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Chapter 4

# Chapter 4 - Chapte r4 Describing Data Displaying and...

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Chapte r4: Describing Data: Displaying and Exploring Data Chapter Opener GOALS When you have completed this chapter, you will be able to: 1. Develop and interpret a dot plot. 2. Develop and interpret a stem-and-leaf display. 3. Compute and understand quartiles, deciles, and percentiles. 4. Construct and interpret box plots . 5. Compute and understand the coefficient of skewness. 6. Draw and interpret a scatter diagram. 7. Construct and interpret a contingency table.

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McGivern Jewelers recently ran an advertisement in the local newspaper reporting the shape, size, price, and cut grade for 33 of its diamonds in stock. Using the data provided in Exercise 37, develop a box plot of the variable price and comment on the result. (Goal 4) Chapter4: Describing Data: Displaying and Exploring Data Introduction p. 100 Chapter 2 began our study of descriptive statistics. In order to transform raw or ungrouped data into a meaningful form, we organize the data into a frequency distribution. We present the frequency distribution in graphic form as a histogram or a frequency polygon. This allows us to visualize where the data tends to cluster, the largest and the smallest values, and the general shape of the data. In Chapter 3 we first computed several measures of location, such as the mean and the median. These measures of location allow us to report a typical value in the set of observations. We also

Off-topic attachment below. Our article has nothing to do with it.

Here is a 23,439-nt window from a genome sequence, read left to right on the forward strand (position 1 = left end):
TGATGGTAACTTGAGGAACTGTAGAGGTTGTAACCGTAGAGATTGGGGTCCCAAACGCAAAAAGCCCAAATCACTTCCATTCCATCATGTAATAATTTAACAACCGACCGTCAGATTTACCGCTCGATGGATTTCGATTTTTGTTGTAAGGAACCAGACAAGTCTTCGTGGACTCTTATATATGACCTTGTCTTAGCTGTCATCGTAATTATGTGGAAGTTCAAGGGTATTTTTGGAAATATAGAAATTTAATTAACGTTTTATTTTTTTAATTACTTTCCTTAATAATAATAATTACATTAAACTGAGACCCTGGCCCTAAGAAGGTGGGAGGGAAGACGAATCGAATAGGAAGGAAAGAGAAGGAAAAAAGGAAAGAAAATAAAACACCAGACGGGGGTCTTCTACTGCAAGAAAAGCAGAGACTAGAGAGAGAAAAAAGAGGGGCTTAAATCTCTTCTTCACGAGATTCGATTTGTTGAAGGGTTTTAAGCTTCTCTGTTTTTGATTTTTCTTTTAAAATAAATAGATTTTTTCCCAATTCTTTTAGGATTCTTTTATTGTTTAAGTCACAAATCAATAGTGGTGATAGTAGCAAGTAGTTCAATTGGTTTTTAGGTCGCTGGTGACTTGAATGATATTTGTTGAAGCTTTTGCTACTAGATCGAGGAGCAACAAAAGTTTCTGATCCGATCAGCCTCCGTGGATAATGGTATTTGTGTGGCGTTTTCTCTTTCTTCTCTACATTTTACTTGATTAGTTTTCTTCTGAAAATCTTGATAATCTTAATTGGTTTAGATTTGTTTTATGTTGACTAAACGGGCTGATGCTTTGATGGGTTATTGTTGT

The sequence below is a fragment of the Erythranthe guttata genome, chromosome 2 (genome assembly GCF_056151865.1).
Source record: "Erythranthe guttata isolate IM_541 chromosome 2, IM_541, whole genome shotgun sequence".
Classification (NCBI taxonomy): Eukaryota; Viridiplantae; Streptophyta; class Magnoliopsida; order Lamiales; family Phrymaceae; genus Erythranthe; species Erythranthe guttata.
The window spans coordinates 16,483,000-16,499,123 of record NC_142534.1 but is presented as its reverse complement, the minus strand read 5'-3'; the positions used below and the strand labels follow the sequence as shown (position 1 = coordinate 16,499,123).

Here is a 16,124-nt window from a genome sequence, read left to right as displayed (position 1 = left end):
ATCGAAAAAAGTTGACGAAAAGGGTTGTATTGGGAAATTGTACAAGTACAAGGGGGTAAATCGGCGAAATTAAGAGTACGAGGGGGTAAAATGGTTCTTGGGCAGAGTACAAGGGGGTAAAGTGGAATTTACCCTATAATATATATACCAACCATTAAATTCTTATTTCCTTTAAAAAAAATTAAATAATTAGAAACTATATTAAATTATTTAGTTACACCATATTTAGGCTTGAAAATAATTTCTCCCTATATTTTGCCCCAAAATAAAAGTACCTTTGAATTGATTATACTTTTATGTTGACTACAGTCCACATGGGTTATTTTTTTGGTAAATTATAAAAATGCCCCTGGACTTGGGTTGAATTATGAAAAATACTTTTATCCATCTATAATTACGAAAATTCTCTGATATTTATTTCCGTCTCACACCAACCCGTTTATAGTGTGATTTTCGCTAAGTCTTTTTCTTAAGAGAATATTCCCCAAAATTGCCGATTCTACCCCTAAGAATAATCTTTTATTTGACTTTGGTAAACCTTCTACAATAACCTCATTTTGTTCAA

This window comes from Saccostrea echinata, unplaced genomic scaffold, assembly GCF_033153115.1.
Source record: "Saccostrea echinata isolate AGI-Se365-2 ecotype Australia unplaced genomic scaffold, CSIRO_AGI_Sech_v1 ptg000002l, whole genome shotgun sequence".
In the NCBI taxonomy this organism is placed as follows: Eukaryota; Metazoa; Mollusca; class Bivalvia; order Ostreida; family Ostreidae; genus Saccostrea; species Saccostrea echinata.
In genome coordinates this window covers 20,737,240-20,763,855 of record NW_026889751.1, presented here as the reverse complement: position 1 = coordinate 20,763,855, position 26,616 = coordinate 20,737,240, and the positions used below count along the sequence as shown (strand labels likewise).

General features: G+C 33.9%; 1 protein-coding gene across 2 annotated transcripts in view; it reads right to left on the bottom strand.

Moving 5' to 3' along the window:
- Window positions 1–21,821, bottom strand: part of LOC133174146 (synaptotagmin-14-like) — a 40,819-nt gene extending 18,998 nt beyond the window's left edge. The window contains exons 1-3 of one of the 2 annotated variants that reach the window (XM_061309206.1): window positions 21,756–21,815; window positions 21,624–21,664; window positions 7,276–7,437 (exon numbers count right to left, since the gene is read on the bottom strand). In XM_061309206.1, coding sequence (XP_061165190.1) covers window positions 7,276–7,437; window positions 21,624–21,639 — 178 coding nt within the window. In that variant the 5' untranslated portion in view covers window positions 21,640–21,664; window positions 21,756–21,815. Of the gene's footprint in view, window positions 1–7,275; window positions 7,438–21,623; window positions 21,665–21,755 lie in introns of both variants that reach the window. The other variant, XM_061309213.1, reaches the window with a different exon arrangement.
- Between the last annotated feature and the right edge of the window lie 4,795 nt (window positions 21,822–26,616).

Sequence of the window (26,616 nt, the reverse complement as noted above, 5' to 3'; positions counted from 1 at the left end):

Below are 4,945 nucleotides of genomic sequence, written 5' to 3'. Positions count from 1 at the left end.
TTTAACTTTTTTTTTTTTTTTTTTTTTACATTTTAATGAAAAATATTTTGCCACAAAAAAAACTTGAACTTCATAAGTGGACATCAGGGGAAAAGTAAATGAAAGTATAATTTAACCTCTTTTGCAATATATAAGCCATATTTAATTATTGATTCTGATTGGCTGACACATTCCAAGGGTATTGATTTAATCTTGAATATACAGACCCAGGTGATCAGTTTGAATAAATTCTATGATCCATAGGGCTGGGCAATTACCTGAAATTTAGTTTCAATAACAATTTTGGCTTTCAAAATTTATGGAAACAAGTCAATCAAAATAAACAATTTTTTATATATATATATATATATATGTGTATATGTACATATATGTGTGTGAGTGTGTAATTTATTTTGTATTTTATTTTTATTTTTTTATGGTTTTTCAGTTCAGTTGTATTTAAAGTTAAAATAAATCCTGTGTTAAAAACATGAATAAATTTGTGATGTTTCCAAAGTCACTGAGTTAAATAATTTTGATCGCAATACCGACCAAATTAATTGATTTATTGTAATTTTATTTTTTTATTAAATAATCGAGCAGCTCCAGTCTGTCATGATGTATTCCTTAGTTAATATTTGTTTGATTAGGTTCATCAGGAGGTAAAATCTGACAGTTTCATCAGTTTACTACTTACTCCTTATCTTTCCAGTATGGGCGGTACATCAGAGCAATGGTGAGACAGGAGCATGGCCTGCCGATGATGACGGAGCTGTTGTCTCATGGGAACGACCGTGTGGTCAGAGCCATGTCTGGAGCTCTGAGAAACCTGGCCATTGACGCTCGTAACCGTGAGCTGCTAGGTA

computed several measures of dispersion, such as the range and the standard deviation. These measures of dispersion allow us to describe the variation or the spread in a set of observations. We continue our study of descriptive statistics in this chapter. We study (1) dot plots, (2) stem-and- leaf displays, (3) percentiles, and (4) box plots. These charts and statistics give us additional insight into where the values are concentrated as well as the general shape of the data. Then we consider bivariate data. In bivariate data we observe two variables for each individual or observation selected. Examples include: the number of hours a student studied and the points earned on an examination; whether a sampled product is acceptable or not and the shift on which it is manufactured; and the amount of electricity used in a month by a homeowner and the mean daily high temperature in the region for the month. Chapter 4: Describing Data: Displaying and Exploring Data Dot Plots A histogram groups data into classes. Recall in the Whitner Autoplex data from Table 2-4 that 80 observations were condensed into seven classes. When we organized the data into the seven classes we lost the exact value of the observations. A dot plot A dot plot summarizes the distribution of one variable by stacking dots at points on a number line that shows the values of the variable. A dot plot shows all values. , on the other hand, groups the data as little as possible and we do not lose the identity of an individual observation. To develop a dot plot we simply display a dot for each observation along a horizontal number line indicating the possible values of the data. If there are

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